Karate in Time(frames)
Timeframe: “a period of time, especially a specified period in which something occurs or is planned to take place.”
Sensei Power said something interesting in class last week that was a mosquito bite (you know how a mosquito bite gets your attention): “One of my Sensei [Sensei Smaby] used to say: any hesitation, backward movement or motion, is a negative timeframe.”
He went on to say that a technique - about to be delivered - should go off, not after the Bang when a gun fires, but on the first consonant of sound in a Bang when the gun fires.
“Any negative timeframe is Kyo (dead time). At this level we are working at eliminating dead time – cutting the fat off our techniques.”
Your mental intention is forward, there is no hesitation, no backward movement with the body or limbs, no indecision. Your body is already prepped and 100% ready to fire.
As seen here, pulling your Hikite back, letting your knee roll in, moving your front foot, or a slight head gesture or visible inhale, are negative timeframes – fat on the technique.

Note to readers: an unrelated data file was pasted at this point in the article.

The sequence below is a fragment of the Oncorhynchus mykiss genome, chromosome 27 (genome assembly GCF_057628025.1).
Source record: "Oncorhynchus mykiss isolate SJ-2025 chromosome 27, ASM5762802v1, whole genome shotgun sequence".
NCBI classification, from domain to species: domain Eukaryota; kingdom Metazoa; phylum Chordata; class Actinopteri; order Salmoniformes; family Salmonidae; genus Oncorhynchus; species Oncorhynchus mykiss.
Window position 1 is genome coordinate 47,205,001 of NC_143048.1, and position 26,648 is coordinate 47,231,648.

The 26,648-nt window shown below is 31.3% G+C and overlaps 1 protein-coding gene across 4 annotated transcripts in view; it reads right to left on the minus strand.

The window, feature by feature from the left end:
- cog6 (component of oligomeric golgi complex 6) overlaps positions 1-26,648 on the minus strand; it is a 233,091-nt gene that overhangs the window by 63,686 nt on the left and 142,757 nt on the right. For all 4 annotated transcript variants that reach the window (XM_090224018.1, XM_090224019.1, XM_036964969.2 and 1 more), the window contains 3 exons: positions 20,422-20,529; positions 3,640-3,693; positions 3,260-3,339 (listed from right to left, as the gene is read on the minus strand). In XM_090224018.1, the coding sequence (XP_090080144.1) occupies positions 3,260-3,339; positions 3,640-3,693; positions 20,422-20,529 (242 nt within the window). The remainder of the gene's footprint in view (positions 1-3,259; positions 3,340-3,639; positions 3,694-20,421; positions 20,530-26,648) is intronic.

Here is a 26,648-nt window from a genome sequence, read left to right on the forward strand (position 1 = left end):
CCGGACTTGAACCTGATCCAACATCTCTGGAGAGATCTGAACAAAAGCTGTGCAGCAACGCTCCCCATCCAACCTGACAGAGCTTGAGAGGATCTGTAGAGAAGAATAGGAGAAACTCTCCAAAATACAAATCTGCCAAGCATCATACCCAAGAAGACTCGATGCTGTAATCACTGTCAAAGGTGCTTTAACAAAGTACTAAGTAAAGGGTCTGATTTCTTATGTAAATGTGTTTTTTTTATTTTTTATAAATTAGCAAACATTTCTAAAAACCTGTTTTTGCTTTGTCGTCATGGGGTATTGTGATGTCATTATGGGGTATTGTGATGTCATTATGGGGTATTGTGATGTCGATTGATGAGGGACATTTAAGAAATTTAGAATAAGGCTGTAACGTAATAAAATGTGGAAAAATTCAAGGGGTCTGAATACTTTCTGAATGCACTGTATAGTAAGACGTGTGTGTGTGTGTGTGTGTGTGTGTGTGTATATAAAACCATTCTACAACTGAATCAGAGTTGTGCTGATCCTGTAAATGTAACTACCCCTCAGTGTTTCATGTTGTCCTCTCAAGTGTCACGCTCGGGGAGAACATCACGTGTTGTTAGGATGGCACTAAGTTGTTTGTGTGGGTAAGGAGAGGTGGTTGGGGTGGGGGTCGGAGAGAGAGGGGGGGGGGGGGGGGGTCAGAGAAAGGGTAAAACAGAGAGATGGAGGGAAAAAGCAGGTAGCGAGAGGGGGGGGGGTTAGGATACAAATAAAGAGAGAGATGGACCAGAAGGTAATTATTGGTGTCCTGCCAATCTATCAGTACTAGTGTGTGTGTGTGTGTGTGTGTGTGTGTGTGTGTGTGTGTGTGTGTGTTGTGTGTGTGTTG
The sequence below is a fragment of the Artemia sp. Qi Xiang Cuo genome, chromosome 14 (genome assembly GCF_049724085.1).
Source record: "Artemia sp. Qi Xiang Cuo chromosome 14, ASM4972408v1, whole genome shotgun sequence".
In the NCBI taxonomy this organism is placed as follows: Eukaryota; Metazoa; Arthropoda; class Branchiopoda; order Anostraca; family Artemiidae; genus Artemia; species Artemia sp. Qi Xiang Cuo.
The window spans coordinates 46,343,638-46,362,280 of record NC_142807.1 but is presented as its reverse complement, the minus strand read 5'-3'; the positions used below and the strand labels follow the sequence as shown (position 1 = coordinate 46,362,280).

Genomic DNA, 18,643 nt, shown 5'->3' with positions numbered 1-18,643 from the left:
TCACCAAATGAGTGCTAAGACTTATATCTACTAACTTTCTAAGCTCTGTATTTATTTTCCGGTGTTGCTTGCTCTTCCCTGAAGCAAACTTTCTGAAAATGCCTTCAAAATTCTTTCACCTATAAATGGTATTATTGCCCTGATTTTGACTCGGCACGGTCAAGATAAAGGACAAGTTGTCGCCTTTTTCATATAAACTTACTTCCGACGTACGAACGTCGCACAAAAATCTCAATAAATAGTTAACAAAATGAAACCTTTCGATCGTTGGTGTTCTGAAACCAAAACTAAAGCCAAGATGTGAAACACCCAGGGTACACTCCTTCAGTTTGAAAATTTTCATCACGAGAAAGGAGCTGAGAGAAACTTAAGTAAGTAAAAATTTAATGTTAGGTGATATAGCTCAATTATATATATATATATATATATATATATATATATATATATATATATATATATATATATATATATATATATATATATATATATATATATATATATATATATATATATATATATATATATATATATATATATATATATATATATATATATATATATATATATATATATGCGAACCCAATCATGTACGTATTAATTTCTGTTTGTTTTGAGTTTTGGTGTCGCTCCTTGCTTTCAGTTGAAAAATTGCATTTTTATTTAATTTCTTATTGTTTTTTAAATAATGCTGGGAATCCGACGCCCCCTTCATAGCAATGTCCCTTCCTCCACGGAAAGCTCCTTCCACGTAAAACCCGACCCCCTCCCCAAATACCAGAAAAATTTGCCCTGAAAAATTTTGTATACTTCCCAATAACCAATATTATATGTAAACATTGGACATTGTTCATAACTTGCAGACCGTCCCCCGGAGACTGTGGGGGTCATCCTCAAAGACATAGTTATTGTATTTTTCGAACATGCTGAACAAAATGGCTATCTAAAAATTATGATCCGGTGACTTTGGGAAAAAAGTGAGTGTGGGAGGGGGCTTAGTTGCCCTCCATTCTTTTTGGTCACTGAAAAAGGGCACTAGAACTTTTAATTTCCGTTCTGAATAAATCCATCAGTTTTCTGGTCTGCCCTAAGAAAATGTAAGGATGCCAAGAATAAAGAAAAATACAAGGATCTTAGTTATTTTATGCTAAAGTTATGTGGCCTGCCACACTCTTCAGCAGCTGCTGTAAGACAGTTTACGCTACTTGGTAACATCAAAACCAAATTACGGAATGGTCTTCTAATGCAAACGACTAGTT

Kinda like letting your standard transmission vehicle roll back a few inches before accelerating – you may see this on the street, but you won’t on the speedway.
This is elevated training. This is the stuff we need to examine in order to understand the Dan ranks and the progression of things.
Negative timeframes don't belong in karate or in the philosophy of it: Don't back up or hesitate on training; don't fall back on the study of karate; don't pause on your pursuit of Karate as emotional and mental therapy.